A once native
species may be restored in Lake Michigan, and the economic output of the
region’s fishing industry exceeds $22 million.
Those were the
takeaways from the annual Lake Michigan Fisheries Workshop at the Hammond
Marina earlier this month.
Zischke of Purdue University introduced speakers for an evening of research
funded by the Indiana-Illinois Sea Grant (region boaters may recognize the
new weather buoy in the Michigan City marina as a Sea Grant project).
Zischke said part of the work done under the Sea Grant, which has created a
partnership between Purdue University and the University of Illinois, is
intended to bring together anglers, scientists, and local wildlife managers.
He also noted that fisherman and the groups they belong to can use the new
research to lobby politicians for better public access or conservation
Chuck Bronte of
U.S. Fish & Wildlife delivered a presentation on the results of a ciscoe
study on the Great Lakes. A forage fish for predators, ciscoes are a member
of the whitefish family and reach a maximum size of 12 or 13 inches when at
high density. When populations are lower, they can reach 15 or 20 inches.
migratory fish that prefers deep water far offshore--are still present in
Lake Superior but have all but disappeared from Lakes Erie and Ontario,
while their population is critically low in Southern Lake Michigan. That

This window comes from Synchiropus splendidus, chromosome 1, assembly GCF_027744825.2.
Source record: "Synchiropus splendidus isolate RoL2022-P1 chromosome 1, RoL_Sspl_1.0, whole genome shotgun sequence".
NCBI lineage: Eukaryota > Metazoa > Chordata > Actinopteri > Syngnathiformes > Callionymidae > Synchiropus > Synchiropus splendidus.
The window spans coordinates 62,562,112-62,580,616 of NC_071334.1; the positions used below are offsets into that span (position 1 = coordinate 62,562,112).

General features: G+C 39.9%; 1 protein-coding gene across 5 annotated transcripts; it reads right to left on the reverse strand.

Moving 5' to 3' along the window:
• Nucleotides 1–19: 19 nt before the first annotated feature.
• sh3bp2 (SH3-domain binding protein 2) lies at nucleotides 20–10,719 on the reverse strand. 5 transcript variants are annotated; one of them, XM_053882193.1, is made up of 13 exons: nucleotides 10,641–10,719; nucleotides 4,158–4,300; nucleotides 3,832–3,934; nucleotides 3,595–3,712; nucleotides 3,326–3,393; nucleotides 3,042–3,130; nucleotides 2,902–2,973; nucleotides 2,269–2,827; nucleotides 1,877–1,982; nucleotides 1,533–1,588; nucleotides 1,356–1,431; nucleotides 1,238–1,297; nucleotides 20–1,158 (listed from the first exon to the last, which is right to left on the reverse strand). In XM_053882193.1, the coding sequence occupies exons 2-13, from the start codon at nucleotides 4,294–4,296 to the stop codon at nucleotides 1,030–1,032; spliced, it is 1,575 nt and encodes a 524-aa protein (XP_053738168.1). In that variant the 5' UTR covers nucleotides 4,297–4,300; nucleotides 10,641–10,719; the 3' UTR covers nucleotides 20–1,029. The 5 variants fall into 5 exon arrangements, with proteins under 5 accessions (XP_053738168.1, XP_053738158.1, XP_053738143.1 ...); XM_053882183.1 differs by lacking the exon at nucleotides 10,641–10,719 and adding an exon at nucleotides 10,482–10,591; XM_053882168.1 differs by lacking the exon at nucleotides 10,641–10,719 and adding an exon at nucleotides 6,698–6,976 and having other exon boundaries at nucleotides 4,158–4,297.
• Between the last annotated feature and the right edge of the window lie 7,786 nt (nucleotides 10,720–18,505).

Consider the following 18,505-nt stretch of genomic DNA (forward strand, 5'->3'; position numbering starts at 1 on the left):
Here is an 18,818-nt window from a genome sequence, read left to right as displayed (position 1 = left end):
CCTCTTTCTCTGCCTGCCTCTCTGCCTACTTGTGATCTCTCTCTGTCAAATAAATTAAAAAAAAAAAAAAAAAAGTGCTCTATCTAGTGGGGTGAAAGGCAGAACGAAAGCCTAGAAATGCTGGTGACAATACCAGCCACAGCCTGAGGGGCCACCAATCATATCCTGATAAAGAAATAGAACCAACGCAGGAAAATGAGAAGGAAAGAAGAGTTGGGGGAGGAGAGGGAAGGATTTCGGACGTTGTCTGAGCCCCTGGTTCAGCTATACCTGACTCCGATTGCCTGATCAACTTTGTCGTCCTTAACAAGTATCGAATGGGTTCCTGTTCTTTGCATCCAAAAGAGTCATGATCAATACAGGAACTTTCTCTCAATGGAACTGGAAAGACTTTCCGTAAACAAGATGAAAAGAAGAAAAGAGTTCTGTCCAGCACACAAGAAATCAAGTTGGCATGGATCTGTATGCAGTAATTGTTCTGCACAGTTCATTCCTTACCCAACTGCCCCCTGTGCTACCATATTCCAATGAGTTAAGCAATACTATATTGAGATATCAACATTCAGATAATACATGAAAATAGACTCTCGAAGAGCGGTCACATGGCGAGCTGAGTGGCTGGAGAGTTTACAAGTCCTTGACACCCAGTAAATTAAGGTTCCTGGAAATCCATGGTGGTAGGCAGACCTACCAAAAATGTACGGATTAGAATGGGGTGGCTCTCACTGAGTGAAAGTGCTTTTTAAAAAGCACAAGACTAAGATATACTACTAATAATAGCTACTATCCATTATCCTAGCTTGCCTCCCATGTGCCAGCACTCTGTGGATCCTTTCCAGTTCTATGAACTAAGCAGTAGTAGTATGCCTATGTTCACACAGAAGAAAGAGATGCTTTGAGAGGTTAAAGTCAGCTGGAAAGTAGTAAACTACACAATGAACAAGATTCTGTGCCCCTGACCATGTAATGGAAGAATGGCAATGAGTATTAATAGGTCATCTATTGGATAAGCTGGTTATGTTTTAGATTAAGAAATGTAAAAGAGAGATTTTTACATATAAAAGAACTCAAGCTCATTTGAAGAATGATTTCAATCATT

means, according to Bronte, that the ciscoe meets the criteria for
successful reintroduction of the species. Making the environment ideal for
reintroduction are a reduction in commercial fishing, the decline of other
forage fish, the presence of spawning habitat, and more than adequate food
A stocking program
would likely sample remnant populations in the Great Lakes to create a brood
stock that is closely related to the native populations of the past. The
goals would be to achieve natural reproduction of ciscoes and provide a food
source for predators.
anglers may be interested to know that ciscoes, also called chubs, could
provide a better forage base for chinook salmon following the decline of the
invasive alewife. They’re not likely to compete with lake perch for food
because the two species inhabit different parts of the water column and the
lake itself. Lake trout could also bounce back with the restoration of
native ciscoe populations.
that Lake Superior is the only stronghold for several subspecies of ciscoes,
where they make up 30 percent of the average chinook salmon’s diet. They
were also a main food source for Lake Michigan lake trout before the
introduction of alewives and rainbow smelt.
Economics of Region
of the University of Illinois presented her findings on the economic impact
of the fishing industry in the Region. Her research drew information from
creel surveys and follow-up surveys about the costs of fishing. Participants
were separated into groups based on whether they tended to fish from shore
or boats, and asked about how much they spend on the costs of travel,
parking, bait, and boating. Golebie and her team then used economic analysis
software to estimate how many jobs are sustained by the local fishing
industry and how much output it produces.
indicate that recreational fishing sustains 231 jobs in NWI and the Chicago
area, and creates an output of $22 million dollars. Surprisingly, shore
anglers tended to spend more money on tackle than boaters.
Anglers in the
audience told Golebie their main concern is the decline of small bait shops
and fishing charters and the loss of shore access. They also pointed out
that creel surveys are usually taken between March and October, and
fisherman in the region stay active throughout the winter chasing perch and
Golebie was glad to
have the feedback and said those are concerns she could account for in